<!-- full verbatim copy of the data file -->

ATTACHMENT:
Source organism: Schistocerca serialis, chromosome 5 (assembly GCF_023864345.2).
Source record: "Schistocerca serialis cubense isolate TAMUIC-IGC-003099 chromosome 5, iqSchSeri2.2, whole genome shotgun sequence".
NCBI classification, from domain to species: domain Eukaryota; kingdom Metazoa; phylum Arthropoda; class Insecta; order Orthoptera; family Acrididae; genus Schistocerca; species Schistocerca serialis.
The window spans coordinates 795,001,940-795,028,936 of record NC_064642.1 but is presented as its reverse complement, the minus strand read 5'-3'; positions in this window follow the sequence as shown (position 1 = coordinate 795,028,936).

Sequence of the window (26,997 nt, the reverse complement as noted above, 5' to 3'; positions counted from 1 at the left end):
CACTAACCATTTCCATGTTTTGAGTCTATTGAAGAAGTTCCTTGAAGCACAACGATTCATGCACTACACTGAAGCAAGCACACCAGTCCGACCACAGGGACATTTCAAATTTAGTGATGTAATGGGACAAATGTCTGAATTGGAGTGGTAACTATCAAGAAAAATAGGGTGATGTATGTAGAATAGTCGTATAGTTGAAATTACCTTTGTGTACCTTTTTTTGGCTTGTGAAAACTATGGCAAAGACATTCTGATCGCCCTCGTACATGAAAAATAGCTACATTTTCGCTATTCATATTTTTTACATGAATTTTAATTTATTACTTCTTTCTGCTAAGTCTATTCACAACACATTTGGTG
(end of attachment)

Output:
Source organism: Schistocerca serialis, chromosome 5 (assembly GCF_023864345.2).
Source record: "Schistocerca serialis cubense isolate TAMUIC-IGC-003099 chromosome 5, iqSchSeri2.2, whole genome shotgun sequence".
NCBI classification, from domain to species: domain Eukaryota; kingdom Metazoa; phylum Arthropoda; class Insecta; order Orthoptera; family Acrididae; genus Schistocerca; species Schistocerca serialis.
The window spans coordinates 795,001,940-795,028,936 of record NC_064642.1 but is presented as its reverse complement, the minus strand read 5'-3'; positions in this window follow the sequence as shown (position 1 = coordinate 795,028,936).

Sequence of the window (26,997 nt, the reverse complement as noted above, 5' to 3'; positions counted from 1 at the left end):
CACTAACCATTTCCATGTTTTGAGTCTATTGAAGAAGTTCCTTGAAGCACAACGATTCATGCACTACACTGAAGCAAGCACACCAGTCCGACCACAGGGACATTTCAAATTTAGTGATGTAATGGGACAAATGTCTGAATTGGAGTGGTAACTATCAAGAAAAATAGGGTGATGTATGTAGAATAGTCGTATAGTTGAAATTACCTTTGTGTACCTTTTTTTGGCTTGTGAAAACTATGGCAAAGACATTCTGATCGCCCTCGTACATGAAAAATAGCTACATTTTCGCTATTCATATTTTTTACATGAATTTTAATTTATTACTTCTTTCTGCTAAGTCTATTCACAACACATTTGGTG